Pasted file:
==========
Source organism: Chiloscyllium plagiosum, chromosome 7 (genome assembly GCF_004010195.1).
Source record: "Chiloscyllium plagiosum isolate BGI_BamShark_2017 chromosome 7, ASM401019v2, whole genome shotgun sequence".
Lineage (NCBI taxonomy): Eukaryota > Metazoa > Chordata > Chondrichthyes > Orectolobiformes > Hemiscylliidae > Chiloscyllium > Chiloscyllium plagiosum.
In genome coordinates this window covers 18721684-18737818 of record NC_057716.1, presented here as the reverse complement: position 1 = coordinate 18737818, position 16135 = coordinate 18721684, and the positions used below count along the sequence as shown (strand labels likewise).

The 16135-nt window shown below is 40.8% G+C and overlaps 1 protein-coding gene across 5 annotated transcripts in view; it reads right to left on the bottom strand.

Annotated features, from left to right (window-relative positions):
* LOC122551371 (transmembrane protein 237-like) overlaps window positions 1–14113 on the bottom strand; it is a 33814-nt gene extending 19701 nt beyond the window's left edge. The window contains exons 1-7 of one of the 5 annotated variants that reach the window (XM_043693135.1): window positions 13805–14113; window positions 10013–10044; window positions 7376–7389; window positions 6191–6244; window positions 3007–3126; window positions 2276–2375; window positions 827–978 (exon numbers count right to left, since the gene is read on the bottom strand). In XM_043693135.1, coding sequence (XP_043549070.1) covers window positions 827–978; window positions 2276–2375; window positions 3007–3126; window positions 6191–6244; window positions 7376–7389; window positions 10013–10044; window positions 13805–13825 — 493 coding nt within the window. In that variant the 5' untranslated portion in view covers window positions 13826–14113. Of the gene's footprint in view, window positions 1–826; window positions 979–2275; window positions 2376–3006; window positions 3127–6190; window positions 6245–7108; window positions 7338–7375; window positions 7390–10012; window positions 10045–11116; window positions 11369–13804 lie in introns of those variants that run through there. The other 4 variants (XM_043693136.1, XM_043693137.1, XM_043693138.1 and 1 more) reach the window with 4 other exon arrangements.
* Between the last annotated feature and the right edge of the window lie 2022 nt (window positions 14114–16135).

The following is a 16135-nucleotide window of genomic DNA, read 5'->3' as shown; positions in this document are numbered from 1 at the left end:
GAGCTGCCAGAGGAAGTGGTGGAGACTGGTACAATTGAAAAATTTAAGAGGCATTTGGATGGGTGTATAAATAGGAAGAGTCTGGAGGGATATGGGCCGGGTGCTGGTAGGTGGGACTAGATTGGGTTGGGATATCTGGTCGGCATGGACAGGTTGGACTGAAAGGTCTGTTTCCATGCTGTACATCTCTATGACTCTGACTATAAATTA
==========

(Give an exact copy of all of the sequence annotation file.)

Source organism: Chiloscyllium plagiosum, chromosome 7 (genome assembly GCF_004010195.1).
Source record: "Chiloscyllium plagiosum isolate BGI_BamShark_2017 chromosome 7, ASM401019v2, whole genome shotgun sequence".
Lineage (NCBI taxonomy): Eukaryota > Metazoa > Chordata > Chondrichthyes > Orectolobiformes > Hemiscylliidae > Chiloscyllium > Chiloscyllium plagiosum.
In genome coordinates this window covers 18721684-18737818 of record NC_057716.1, presented here as the reverse complement: position 1 = coordinate 18737818, position 16135 = coordinate 18721684, and the positions used below count along the sequence as shown (strand labels likewise).

The 16135-nt window shown below is 40.8% G+C and overlaps 1 protein-coding gene across 5 annotated transcripts in view; it reads right to left on the bottom strand.

Annotated features, from left to right (window-relative positions):
* LOC122551371 (transmembrane protein 237-like) overlaps window positions 1–14113 on the bottom strand; it is a 33814-nt gene extending 19701 nt beyond the window's left edge. The window contains exons 1-7 of one of the 5 annotated variants that reach the window (XM_043693135.1): window positions 13805–14113; window positions 10013–10044; window positions 7376–7389; window positions 6191–6244; window positions 3007–3126; window positions 2276–2375; window positions 827–978 (exon numbers count right to left, since the gene is read on the bottom strand). In XM_043693135.1, coding sequence (XP_043549070.1) covers window positions 827–978; window positions 2276–2375; window positions 3007–3126; window positions 6191–6244; window positions 7376–7389; window positions 10013–10044; window positions 13805–13825 — 493 coding nt within the window. In that variant the 5' untranslated portion in view covers window positions 13826–14113. Of the gene's footprint in view, window positions 1–826; window positions 979–2275; window positions 2376–3006; window positions 3127–6190; window positions 6245–7108; window positions 7338–7375; window positions 7390–10012; window positions 10045–11116; window positions 11369–13804 lie in introns of those variants that run through there. The other 4 variants (XM_043693136.1, XM_043693137.1, XM_043693138.1 and 1 more) reach the window with 4 other exon arrangements.
* Between the last annotated feature and the right edge of the window lie 2022 nt (window positions 14114–16135).

The following is a 16135-nucleotide window of genomic DNA, read 5'->3' as shown; positions in this document are numbered from 1 at the left end:
GAGCTGCCAGAGGAAGTGGTGGAGACTGGTACAATTGAAAAATTTAAGAGGCATTTGGATGGGTGTATAAATAGGAAGAGTCTGGAGGGATATGGGCCGGGTGCTGGTAGGTGGGACTAGATTGGGTTGGGATATCTGGTCGGCATGGACAGGTTGGACTGAAAGGTCTGTTTCCATGCTGTACATCTCTATGACTCTGACTATAAATTA